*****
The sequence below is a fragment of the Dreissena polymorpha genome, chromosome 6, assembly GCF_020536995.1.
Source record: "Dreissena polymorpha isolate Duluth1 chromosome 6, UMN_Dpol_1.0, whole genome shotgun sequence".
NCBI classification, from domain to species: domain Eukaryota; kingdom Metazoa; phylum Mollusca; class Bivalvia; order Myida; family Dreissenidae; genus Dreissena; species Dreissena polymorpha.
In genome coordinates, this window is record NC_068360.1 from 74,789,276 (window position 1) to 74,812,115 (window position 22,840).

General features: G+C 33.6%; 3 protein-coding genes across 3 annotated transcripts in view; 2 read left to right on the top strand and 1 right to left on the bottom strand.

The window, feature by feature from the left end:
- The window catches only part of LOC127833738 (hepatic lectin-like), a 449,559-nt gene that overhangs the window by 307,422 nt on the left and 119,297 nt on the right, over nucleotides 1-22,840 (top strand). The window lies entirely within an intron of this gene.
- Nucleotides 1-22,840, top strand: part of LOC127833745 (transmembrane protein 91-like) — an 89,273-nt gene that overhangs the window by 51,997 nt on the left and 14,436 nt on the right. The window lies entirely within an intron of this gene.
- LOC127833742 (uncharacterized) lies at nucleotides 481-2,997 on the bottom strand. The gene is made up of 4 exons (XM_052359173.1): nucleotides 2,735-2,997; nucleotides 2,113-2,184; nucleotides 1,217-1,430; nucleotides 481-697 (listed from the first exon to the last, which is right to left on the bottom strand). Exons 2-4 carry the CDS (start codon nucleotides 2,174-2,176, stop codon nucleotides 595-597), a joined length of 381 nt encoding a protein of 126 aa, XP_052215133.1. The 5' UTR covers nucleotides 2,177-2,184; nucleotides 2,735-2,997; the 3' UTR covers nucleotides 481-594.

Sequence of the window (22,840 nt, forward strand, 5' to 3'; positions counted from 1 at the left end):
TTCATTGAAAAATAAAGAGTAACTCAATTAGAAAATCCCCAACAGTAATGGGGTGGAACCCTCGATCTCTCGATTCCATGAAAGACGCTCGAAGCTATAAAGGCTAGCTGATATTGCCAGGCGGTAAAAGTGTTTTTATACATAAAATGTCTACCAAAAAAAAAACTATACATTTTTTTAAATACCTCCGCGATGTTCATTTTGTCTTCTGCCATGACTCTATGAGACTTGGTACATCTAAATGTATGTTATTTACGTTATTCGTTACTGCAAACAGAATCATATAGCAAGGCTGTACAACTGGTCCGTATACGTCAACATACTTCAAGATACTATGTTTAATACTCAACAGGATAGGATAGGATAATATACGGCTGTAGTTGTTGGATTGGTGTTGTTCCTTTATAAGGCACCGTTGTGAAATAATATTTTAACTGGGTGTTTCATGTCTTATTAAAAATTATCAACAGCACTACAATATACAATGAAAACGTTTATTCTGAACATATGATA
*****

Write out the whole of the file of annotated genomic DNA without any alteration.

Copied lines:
The sequence below is a fragment of the Dreissena polymorpha genome, chromosome 6, assembly GCF_020536995.1.
Source record: "Dreissena polymorpha isolate Duluth1 chromosome 6, UMN_Dpol_1.0, whole genome shotgun sequence".
NCBI classification, from domain to species: domain Eukaryota; kingdom Metazoa; phylum Mollusca; class Bivalvia; order Myida; family Dreissenidae; genus Dreissena; species Dreissena polymorpha.
In genome coordinates, this window is record NC_068360.1 from 74,789,276 (window position 1) to 74,812,115 (window position 22,840).

General features: G+C 33.6%; 3 protein-coding genes across 3 annotated transcripts in view; 2 read left to right on the top strand and 1 right to left on the bottom strand.

The window, feature by feature from the left end:
- The window catches only part of LOC127833738 (hepatic lectin-like), a 449,559-nt gene that overhangs the window by 307,422 nt on the left and 119,297 nt on the right, over nucleotides 1-22,840 (top strand). The window lies entirely within an intron of this gene.
- Nucleotides 1-22,840, top strand: part of LOC127833745 (transmembrane protein 91-like) — an 89,273-nt gene that overhangs the window by 51,997 nt on the left and 14,436 nt on the right. The window lies entirely within an intron of this gene.
- LOC127833742 (uncharacterized) lies at nucleotides 481-2,997 on the bottom strand. The gene is made up of 4 exons (XM_052359173.1): nucleotides 2,735-2,997; nucleotides 2,113-2,184; nucleotides 1,217-1,430; nucleotides 481-697 (listed from the first exon to the last, which is right to left on the bottom strand). Exons 2-4 carry the CDS (start codon nucleotides 2,174-2,176, stop codon nucleotides 595-597), a joined length of 381 nt encoding a protein of 126 aa, XP_052215133.1. The 5' UTR covers nucleotides 2,177-2,184; nucleotides 2,735-2,997; the 3' UTR covers nucleotides 481-594.

Sequence of the window (22,840 nt, forward strand, 5' to 3'; positions counted from 1 at the left end):
TTCATTGAAAAATAAAGAGTAACTCAATTAGAAAATCCCCAACAGTAATGGGGTGGAACCCTCGATCTCTCGATTCCATGAAAGACGCTCGAAGCTATAAAGGCTAGCTGATATTGCCAGGCGGTAAAAGTGTTTTTATACATAAAATGTCTACCAAAAAAAAAACTATACATTTTTTTAAATACCTCCGCGATGTTCATTTTGTCTTCTGCCATGACTCTATGAGACTTGGTACATCTAAATGTATGTTATTTACGTTATTCGTTACTGCAAACAGAATCATATAGCAAGGCTGTACAACTGGTCCGTATACGTCAACATACTTCAAGATACTATGTTTAATACTCAACAGGATAGGATAGGATAATATACGGCTGTAGTTGTTGGATTGGTGTTGTTCCTTTATAAGGCACCGTTGTGAAATAATATTTTAACTGGGTGTTTCATGTCTTATTAAAAATTATCAACAGCACTACAATATACAATGAAAACGTTTATTCTGAACATATGATA